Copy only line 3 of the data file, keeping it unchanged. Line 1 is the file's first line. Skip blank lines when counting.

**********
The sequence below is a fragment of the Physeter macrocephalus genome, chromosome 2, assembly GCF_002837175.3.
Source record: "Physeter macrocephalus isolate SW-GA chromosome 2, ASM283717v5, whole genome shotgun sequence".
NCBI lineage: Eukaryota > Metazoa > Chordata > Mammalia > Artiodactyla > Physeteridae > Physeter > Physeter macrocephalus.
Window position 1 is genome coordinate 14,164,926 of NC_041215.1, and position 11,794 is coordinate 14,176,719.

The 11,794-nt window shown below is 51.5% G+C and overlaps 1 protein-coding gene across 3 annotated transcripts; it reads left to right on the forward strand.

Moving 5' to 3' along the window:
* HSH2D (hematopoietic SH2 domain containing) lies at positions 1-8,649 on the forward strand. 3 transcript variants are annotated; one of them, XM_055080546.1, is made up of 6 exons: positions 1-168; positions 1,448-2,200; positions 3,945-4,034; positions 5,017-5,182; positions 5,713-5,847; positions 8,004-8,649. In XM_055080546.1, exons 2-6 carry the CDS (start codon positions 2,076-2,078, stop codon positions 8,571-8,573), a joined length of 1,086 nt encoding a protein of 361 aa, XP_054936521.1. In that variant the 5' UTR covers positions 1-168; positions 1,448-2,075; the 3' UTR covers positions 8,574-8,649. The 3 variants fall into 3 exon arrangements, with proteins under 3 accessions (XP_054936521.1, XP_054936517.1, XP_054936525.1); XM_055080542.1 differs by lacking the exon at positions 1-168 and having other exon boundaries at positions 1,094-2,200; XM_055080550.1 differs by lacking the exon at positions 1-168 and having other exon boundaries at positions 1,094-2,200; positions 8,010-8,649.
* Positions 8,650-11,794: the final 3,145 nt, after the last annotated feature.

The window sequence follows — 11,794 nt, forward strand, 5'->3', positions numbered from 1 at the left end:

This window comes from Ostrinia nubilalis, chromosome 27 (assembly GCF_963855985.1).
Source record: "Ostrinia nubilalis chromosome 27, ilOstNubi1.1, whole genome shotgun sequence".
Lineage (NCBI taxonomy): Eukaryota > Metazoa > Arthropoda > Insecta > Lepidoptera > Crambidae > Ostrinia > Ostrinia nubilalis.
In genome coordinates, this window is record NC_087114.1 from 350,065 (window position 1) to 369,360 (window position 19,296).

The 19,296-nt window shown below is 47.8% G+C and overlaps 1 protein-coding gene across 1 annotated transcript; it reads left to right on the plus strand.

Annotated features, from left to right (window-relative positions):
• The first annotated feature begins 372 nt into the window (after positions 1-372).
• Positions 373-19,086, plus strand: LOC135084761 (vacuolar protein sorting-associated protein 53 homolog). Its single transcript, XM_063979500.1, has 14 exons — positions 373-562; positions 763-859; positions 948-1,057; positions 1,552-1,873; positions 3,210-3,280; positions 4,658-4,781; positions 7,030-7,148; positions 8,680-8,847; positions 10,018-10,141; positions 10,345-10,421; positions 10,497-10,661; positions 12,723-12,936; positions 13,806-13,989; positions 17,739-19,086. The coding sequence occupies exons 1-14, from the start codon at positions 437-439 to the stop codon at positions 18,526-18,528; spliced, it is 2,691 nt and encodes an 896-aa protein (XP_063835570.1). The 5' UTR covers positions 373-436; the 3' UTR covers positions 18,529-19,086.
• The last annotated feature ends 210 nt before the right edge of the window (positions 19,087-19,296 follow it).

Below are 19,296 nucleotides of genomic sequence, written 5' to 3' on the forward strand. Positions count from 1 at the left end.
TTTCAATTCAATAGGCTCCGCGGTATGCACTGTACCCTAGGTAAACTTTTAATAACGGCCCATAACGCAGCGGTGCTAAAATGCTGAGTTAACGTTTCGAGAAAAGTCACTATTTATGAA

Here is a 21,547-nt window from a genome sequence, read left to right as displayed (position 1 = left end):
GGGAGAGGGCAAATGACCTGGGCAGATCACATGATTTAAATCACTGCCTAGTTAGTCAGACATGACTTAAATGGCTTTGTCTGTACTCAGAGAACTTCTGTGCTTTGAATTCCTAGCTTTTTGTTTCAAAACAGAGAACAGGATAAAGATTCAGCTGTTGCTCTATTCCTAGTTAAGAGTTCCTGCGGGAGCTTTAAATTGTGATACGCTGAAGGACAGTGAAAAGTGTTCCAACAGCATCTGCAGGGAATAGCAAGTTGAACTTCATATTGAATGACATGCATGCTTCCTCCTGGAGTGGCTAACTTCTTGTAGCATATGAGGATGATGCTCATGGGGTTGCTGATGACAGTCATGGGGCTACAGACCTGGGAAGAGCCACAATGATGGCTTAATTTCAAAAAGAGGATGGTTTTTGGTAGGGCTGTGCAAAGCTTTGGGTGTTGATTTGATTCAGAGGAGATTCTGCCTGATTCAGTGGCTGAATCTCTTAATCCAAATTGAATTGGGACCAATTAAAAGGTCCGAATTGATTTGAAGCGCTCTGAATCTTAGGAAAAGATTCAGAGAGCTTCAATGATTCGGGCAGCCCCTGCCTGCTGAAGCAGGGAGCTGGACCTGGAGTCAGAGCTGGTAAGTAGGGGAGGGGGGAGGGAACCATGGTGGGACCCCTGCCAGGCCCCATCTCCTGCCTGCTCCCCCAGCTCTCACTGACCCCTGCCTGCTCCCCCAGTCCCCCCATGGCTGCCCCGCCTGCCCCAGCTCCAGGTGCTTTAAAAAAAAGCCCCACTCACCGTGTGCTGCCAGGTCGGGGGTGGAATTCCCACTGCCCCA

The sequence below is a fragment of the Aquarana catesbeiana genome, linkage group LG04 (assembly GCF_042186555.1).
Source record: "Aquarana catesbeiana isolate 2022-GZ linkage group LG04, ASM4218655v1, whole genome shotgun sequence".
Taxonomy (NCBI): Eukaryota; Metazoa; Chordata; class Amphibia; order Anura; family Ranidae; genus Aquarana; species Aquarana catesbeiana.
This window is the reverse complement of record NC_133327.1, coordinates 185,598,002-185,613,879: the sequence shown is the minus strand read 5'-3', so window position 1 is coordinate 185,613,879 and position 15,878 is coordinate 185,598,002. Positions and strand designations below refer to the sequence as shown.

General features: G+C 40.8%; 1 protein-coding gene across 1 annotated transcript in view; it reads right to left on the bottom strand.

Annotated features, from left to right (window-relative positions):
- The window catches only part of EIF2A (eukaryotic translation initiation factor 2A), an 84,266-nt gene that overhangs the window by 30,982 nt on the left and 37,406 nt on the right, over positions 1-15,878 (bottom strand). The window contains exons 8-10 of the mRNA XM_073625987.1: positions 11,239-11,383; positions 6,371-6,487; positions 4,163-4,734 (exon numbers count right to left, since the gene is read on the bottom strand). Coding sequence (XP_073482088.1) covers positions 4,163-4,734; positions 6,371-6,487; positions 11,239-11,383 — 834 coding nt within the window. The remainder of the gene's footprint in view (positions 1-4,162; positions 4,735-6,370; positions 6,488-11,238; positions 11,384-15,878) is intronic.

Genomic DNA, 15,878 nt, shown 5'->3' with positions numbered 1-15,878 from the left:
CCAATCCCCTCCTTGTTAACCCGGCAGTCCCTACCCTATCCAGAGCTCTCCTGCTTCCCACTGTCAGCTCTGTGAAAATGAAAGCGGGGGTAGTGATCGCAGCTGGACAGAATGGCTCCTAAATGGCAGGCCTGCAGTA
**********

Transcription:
NCBI lineage: Eukaryota > Metazoa > Chordata > Mammalia > Artiodactyla > Physeteridae > Physeter > Physeter macrocephalus.